Texas is gearing up to revise their state science standards. This is a big deal, because the standards Texas sets determine how textbooks are written not just for the Texas market, but for the rest of the nation. The fight over science standards now is a prelude to an imminent and much bigger fight over textbook adoptions. And the Texas Board of Education is currently run by creationist Don McLeroy, who runs a bloc of 7 of the 15 board members, a bloc which often draws in enough swing votes to allow bad policy to be pushed through.
The panels of experts selected to put together the new science standards have produced excellent drafts (far from perfect, but quite good), which means that McLeroy and his crew are looking for a way around them. Rather than a ham-fisted kangaroo court as in Kansas, the Board is simply appointing a panel of expert reviewers, and giving them unspecified power to mess with the carefully ironed out documents.
As in Kansas, the creationists on the Board of Education turned to out-of-state creationists to be their "experts." Ralph Seelke and Stephen Meyer are both veterans of the Kansas Kangaroo Kourt, and the third creationist-nominated witness, Charles Garner, has been identified by his own students as a young earth creationist.
As the human rights group Texas Freedom Network points out, Meyer and Seelke are also "authors of an anti-evolution textbook":
The inclusion of the two textbook authors raises serious questions about conflicts of interest and whether political agendas took priority over giving Texas students a 21st-century science education, Miller said.
“It’s simply stunning that any state board members would even consider appointing authors of an anti-evolution textbook to a panel of scientists,” she said. “Are they coming here to help write good science standards or to drum up a market for their lousy textbook?”
The textbook, Explore Evolution, is intended for secondary schools and colleges, according to its U.S. distributor, the anti-evolution Discovery Institute in Seattle. Because of that, the State Board of Education could consider it for the state’s approved list of science textbooks in 2011.
Noting that the three pro-science experts are all from Texas, TFN adds that:
A number of respected Texas scientists contacted TFN to say that they had asked state board members to serve on the review panel, Miller said. None appear to have been named to the panel.
“Texas universities boast some of the leading scientists in the world,” Miller said. “It’s appalling that some state board members turned to out-of-state ideologues to decide whether Texas kids get a 21st-century science education.”
To sum up: the creationists on the board nominated three men who hold views far outside the scientific mainstream, two of whom are from out-of-state, have a history of attempting to undermine accurate science standards, and will financially benefit of Texas waters down its curriculum.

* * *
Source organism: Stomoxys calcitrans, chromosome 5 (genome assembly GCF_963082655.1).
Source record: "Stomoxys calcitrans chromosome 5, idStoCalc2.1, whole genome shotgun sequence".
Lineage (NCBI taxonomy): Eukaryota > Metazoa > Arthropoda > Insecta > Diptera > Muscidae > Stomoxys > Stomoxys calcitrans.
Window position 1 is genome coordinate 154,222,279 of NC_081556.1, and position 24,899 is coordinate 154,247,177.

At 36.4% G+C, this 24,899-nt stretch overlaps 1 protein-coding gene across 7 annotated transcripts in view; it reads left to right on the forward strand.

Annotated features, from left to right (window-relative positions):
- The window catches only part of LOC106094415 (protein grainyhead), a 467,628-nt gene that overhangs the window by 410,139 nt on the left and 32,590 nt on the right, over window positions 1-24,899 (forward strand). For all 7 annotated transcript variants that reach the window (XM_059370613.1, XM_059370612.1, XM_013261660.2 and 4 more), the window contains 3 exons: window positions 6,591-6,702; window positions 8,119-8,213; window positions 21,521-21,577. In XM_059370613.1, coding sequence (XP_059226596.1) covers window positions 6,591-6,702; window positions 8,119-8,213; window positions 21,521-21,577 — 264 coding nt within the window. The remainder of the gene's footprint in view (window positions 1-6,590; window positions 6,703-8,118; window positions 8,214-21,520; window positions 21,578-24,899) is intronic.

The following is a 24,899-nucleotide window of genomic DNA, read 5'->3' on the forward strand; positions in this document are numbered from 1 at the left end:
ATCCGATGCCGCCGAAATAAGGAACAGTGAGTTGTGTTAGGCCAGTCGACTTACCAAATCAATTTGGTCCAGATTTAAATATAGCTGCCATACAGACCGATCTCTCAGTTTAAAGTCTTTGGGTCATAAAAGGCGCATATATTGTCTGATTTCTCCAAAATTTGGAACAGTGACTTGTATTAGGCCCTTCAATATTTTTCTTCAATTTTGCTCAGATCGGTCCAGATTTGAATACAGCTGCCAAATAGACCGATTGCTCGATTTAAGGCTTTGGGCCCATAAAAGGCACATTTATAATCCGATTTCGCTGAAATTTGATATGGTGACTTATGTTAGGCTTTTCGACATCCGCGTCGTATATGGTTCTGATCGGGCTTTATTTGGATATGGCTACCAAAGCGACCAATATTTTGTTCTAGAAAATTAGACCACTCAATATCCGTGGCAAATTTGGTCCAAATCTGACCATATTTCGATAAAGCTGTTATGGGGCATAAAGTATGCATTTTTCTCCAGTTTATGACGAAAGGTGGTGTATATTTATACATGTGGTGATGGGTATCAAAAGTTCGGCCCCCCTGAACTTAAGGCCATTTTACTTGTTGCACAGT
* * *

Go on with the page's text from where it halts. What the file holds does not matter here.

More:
TFN was too polite to ask this, but I do wonder why they couldn't have found good creationists in Texas. Bill Dembski, Carl Baugh, Kurt Wise, and any of the staff of the ICR would've prevented the carpetbagger critique.
How would Disco. respond?
Mendaciously, of course: Texas Freedom Network Manufactures Bogus Controversy Over Science Standard Reviewers:
AUSTIN, TX – The Chicken Littles at the Texas Freedom Network (TFN) are ranting that the sky is falling because two of the six experts selected to review the state's science standards co-authored Explore Evolution, a textbook that examines both the strengths and weaknesses of Darwinian evolution (www.exploreevolution.com).
What the TFN doesn't reveal is that another of the expert reviewers co-authored a one-sided, Darwin-only textbook! David Hillis, a biology professor at UT Austin co-authored the 2008 edition of Life: The Science of Biology, a textbook whose previous editions have been approved for use in Texas high schools. Hillis also serves as a spokesman for a pro-evolution lobbying group that is trying to remove language in the Texas science standards requiring students to study the "strengths and weaknesses" of scientific theories. Gerald Skoog, another expert reviewer, has signed a statement issued by the same pro-evolution group, and he too has been a science textbook author and has a long history as a pro-Darwin activist.
"If being a textbook author really is a 'conflict of interest,' then why isn't TFN attacking Hillis and Skoog?" asked Casey Luskin, program officer for public policy and legal affairs at Discovery Institute's Center for Science and Culture. "In truth, textbook authors are precisely some of the experts who should be having input into science curriculum standards."